4 March 2019Copyright

Coogi sues Nike and NBA over Notorious B.I.G. jerseys

The “City Edition” jerseys of basketball team Brooklyn Nets are at the centre of a controversy between Coogi, a fashion brand known for its colourful knitwear, and  Nike, the Brooklyn Nets, and the National Basketball Association (NBA).

Australia-founded brand  Coogi filed the trademark suit on Wednesday, February 27 at the US District Court for the Southern District of New York, accusing the defendants of copying its copyright-protected patterns ‘Pea Soup’ and ‘Ricotta’.

The Nets’ jerseys, which  pay tribute to the Notorious B.I.G., feature a multi-colour ‘Brooklyn Camo’ pattern inspired by the iconic rapper.

But, Coogi has claimed that the Notorious B.I.G. (also known as Biggie Smalls) was a fan of its sweaters, even name-dropping the brand in some of his songs, including “Hypnotize”.

In its claim, Coogi said that the defendants “were well aware that Biggie neither wore nor rapped about anything called 'Brooklyn Camo’ but they created, marketed and sold and distributed ‘Brooklyn Camo’ so as to confuse consumers”.

Coogi also accused the defendants of infringing trade dress, which Coogi claimed has been described as “confetti coloured” and “eye blinding designs”, and infringement of the ‘Coogi’ trademark.

Sports brand Nike was allegedly aware of Coogi’s copyrights and trade dress, given a negotiated but unfinalised proposed collaboration with the sweater brand in 2016.

“[The defendants,] knowing that Coogi was well known for its connection with Biggie … caused the creation of the ‘Brooklyn Camo’ pattern to be used as part of their Biggie events and promotions so as to confuse consumers,” alleged the claim.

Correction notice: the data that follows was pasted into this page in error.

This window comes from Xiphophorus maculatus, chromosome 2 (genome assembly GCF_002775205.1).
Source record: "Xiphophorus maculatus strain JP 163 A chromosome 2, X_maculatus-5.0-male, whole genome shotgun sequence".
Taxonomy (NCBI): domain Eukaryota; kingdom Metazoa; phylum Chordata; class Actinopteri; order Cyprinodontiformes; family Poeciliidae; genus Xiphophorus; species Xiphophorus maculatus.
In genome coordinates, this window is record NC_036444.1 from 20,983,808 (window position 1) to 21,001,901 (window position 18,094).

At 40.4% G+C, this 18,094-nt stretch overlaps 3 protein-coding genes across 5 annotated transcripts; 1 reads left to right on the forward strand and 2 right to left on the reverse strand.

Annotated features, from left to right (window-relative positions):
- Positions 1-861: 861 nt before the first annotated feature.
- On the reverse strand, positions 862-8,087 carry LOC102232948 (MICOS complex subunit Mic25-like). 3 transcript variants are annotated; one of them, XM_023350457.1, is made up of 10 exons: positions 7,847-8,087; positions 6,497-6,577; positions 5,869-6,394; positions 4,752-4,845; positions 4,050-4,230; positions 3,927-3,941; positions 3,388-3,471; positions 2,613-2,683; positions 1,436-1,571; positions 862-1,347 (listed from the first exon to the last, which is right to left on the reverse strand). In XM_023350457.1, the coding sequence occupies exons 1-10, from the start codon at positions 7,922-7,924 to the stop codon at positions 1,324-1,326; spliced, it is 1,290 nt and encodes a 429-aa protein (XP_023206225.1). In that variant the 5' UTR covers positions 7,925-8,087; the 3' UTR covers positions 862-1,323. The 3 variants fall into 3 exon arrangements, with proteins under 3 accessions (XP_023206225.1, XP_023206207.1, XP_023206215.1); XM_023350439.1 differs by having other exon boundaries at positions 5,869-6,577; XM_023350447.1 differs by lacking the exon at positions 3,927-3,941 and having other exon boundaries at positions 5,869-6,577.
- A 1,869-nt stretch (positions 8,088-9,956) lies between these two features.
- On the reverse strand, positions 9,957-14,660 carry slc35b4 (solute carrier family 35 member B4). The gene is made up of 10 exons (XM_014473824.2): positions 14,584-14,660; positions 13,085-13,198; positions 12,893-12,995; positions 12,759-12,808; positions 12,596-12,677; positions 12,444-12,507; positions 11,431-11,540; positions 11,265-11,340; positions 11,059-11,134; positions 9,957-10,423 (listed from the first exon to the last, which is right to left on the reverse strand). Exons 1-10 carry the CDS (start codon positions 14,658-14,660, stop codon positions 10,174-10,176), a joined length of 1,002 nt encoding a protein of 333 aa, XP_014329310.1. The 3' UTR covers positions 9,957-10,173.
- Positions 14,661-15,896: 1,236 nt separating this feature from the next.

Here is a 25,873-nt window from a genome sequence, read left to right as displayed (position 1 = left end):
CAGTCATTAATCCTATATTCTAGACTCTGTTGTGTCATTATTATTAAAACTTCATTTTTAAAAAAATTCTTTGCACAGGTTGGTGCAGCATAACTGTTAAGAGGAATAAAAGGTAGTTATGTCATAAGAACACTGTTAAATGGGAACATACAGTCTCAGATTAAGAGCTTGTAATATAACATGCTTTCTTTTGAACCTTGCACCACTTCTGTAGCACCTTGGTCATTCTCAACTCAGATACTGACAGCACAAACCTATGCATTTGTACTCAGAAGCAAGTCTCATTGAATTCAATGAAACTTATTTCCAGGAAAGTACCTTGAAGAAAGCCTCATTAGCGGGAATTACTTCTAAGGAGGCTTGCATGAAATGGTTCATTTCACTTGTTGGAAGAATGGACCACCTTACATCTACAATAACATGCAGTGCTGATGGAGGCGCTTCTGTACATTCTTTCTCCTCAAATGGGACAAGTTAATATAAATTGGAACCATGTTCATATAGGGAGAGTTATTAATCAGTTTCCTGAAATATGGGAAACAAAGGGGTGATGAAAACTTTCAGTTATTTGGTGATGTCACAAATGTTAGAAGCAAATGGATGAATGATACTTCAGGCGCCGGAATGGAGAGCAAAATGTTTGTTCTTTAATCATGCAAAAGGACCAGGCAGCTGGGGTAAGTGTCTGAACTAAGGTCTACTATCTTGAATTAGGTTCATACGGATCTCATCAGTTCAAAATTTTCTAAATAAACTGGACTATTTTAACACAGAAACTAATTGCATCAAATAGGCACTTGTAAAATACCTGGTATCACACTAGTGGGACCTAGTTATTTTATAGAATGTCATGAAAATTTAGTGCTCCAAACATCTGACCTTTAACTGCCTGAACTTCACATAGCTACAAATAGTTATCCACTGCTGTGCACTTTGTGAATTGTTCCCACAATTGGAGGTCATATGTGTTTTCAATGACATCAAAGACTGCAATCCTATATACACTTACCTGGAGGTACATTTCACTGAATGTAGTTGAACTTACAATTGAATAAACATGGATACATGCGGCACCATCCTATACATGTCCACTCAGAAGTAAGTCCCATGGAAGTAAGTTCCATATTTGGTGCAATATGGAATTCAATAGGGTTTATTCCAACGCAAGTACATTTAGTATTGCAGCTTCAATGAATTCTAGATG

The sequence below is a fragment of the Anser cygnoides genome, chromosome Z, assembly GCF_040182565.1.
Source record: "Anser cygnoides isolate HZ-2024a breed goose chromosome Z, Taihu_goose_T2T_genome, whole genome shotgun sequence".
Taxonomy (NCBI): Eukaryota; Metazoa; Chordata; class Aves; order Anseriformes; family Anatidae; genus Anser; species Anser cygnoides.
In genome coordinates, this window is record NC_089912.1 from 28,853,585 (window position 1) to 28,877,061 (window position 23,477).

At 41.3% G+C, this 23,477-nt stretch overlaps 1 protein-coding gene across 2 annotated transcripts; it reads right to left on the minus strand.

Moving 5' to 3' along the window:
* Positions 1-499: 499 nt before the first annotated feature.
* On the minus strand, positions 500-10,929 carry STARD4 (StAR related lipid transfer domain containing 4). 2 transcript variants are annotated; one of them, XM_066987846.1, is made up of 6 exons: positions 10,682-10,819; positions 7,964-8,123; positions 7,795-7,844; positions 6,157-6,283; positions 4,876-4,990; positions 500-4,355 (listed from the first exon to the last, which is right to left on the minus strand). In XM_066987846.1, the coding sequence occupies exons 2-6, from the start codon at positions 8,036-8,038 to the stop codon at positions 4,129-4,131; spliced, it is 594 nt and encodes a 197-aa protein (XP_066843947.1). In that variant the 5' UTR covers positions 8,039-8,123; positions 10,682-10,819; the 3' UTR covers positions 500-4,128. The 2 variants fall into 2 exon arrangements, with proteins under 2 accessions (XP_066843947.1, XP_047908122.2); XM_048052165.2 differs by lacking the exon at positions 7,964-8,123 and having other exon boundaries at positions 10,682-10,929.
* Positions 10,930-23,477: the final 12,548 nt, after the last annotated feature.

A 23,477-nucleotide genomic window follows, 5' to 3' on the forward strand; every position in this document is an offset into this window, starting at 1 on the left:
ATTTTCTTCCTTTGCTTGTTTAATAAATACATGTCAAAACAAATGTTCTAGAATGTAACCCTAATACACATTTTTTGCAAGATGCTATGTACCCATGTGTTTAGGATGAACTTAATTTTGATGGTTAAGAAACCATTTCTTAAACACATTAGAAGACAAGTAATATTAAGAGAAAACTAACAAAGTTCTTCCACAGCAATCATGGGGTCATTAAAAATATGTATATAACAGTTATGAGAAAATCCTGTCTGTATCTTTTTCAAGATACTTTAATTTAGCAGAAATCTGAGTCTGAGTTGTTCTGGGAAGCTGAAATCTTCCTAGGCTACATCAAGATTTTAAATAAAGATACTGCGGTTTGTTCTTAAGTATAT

Coogi also accused one of the defendants of purchasing AdWords or keywords including “Coogi Brooklyn Nets”, “Coogi NBA jersey” and “Brooklyn Coogi”.

Attached to the claim are letters exchanged between Coogi’s and the NBA’s lawyers, confirming that this case has been brewing since the jersey’s launch in November last year.

Now, Coogi is seeking an injunction to stop the sale of the jerseys, destruction of the reportedly infringing goods, and damages.

NBA spokesman Mike Bass said: “There is no merit whatsoever to their claims.”

Between 2006 and 2011, sales of Coogi sweaters amounted to between $5 and $6 million per year. Total sales of all Coogi merchandise during this time ranged between $40 and $80 million, according to the brand.

Did you enjoy reading this story?  Sign up to our free daily newsletters and get stories like this sent straight to your inbox.

Today's top stories:

Facebook accuses Chinese companies of TM infringement

EPO board seeks computer-implemented invention certainty

Bosch and Honeywell sued over wireless motion sensors

Already registered?

Login to your account

To request a FREE 2-week trial subscription, please signup.
NOTE - this can take up to 48hrs to be approved.

Two Weeks Free Trial

For multi-user price options, or to check if your company has an existing subscription that we can add you to for FREE, please email Adrian Tapping at

More on this story

20 March 2019   A company representing the estate of late rapper the Notorious B.I.G, is suing a snowboard company for trademark infringement and unauthorised use of image rights after it allegedly used his likeness without permission.